When asked to name a Russian composer from the Romantic Period of Classical music, most people today would frown. For the few that could exert their knowledge on the subject, most would only be able to name Pyotr Tchaikovsky. Yet behind Tchaikovsky lurks a wealth of passion, brilliance and creativity. Although it would be hard to signal any men out from such a prodigious crowd, Modest Mussorgsky took his own approach to the music, and created a small collection of greatness.
Mussorgsky was part of a group of Russian nationalist composers known as 'The Mighty Five.' Yet unlike many of his contemporaries, Mussorgsky did not try and follow the path laid out by so many composers before him. Mussorgsky attempted to create his own sound of raw power, emotion and beauty that was influenced greatly by Russian folk music, foreign composers and Russian church music. Although he only composed part-time, and left behind a small collection of works, Mussorgsky's work visibly progressed then declined. He gradually opted for more of a sense of realism in his music, portraying subjects in their full imperfect form. Before his steep decline into the murky waters of alcoholism, Mussorgsky composed one of his finest works, the innovative piano suite Pictures at an Exhibition
Although stunning in its own right, Mussorgsky's piano composition is outshined in some areas by Maurice Ravels orchestral version of Pictures at an Exhibition
, that enhanced the intensity and passion of the music. Pictures at an Exhibition
was a tribute to Mussorgsky's friend Viktor Hartmann, a Russian artist and architect. Yet rather than just opting for a simple tribute, Pictures at an Exhibition
is an imaginary musical tour through a collection of Hartmann's drawings and watercolours. The structure of the suite showcases Mussorgsky at his most innovative, composing the album as if it was an actual walk through the exhibition. Each Promenade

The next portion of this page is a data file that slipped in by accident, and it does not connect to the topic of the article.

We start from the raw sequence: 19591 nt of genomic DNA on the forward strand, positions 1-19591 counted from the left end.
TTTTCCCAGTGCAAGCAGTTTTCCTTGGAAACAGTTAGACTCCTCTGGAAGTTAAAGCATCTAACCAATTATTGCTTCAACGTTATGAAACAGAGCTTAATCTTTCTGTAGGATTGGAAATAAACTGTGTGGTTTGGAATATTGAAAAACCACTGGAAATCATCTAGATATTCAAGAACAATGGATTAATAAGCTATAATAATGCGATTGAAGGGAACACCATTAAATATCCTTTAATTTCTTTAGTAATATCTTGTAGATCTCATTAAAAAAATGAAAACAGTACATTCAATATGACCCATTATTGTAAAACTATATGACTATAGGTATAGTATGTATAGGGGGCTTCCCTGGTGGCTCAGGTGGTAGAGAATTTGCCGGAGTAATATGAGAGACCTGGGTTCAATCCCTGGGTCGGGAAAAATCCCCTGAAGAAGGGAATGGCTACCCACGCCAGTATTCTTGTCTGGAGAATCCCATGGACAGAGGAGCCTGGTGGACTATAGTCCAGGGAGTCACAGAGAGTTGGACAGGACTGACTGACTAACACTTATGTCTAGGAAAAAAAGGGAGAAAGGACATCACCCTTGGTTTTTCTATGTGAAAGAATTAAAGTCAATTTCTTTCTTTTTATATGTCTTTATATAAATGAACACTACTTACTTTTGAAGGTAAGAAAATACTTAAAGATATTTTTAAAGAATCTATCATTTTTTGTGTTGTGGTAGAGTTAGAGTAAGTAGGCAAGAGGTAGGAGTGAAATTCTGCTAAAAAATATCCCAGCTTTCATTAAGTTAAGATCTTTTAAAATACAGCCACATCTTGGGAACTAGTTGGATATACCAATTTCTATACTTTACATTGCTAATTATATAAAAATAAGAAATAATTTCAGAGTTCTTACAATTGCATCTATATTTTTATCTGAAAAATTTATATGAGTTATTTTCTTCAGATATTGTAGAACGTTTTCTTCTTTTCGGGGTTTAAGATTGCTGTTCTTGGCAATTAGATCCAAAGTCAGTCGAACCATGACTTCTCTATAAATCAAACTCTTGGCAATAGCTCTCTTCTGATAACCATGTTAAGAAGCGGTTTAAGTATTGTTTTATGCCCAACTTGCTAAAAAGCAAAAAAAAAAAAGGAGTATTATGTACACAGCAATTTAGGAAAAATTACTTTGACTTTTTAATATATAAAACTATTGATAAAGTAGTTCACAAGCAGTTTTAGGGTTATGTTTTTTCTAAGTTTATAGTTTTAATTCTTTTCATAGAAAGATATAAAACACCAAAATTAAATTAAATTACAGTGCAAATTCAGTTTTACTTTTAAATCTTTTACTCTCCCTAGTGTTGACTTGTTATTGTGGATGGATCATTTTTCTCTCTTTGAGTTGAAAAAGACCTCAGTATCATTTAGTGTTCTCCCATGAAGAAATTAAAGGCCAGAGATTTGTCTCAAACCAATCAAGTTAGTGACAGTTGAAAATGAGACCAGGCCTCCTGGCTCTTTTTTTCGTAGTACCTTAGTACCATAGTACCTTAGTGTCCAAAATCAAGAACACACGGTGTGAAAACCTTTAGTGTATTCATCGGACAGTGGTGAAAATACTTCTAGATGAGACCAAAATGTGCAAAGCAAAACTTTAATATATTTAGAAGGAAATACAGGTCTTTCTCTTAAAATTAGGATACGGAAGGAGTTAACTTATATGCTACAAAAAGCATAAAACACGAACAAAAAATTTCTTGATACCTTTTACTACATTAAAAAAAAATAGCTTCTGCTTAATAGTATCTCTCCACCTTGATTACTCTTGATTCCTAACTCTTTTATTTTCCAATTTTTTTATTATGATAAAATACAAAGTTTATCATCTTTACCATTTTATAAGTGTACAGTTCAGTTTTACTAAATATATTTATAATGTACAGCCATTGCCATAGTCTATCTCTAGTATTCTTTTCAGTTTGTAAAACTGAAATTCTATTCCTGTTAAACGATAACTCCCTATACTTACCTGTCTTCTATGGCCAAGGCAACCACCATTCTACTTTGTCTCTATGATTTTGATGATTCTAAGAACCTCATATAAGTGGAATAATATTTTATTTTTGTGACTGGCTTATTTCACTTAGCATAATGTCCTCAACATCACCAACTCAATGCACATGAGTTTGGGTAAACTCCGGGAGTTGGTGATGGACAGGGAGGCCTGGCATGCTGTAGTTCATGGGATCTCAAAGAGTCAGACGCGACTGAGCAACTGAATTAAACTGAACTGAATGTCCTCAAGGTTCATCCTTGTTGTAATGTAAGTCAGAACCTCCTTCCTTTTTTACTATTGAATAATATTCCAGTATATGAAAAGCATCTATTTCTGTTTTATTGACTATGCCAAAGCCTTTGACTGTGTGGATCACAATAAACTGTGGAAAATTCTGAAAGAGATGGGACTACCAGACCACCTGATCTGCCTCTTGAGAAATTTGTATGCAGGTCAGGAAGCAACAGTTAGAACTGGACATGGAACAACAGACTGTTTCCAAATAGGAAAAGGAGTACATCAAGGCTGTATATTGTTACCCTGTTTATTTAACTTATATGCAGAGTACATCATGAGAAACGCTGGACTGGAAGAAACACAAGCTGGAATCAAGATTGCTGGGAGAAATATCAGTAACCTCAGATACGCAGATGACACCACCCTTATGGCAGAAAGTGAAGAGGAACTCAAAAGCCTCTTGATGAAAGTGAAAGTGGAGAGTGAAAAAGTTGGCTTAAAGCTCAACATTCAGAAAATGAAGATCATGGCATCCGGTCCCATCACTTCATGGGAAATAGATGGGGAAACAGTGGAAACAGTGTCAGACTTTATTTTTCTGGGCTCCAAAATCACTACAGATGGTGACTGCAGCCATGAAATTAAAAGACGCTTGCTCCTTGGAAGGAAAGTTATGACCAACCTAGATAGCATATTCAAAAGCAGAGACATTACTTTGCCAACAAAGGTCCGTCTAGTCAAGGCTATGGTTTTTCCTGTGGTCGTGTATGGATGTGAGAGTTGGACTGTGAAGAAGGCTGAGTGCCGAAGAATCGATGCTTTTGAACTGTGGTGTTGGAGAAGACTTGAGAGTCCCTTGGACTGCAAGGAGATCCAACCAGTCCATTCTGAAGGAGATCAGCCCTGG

(leisurely walk) between pictures takes on a different form and emotion, creating a natural flow between pictures. Yet even more noteworthy is the way that Mussorgsky merges the Promenade
into two of the movements, Cum mortuis in lingua mortua
and The Great Gate of Kiev
, sounding enigmatic in Cum mortuis in lingua mortua
and nationalistic in The Great Gate of Kiev.
Each of the 10 pieces represented by Mussorgsky takes on their own unique form, ranging from the mysterious, to the patriotic and even to haunting darkness. Some of the artworks portrayed have been lost or destroyed, yet Mussorgsky's musical representations clearly portray what the paintings may have looked like. For such a subjective art form, Mussorgsky's music focuses in on the essence of each painting, capturing their spirit into 30 minutes of musical brilliance. With each note Mussorgsky recreates a stroke of the brush, every note falling into place to paint each striking picture.
Mussorgsky's ability to imagine the sounds of each painting shines through in The Old Castle
, where the sombre Alto-Saxophone defines the path of the song. The mood is not altogether outcast; the powerful backbone of the castle is portrayed through a deep and weighty double bass. Yet emptiness takes over the song, bringing forth thoughts of a lifeless and emotionless medieval castle. Bydlo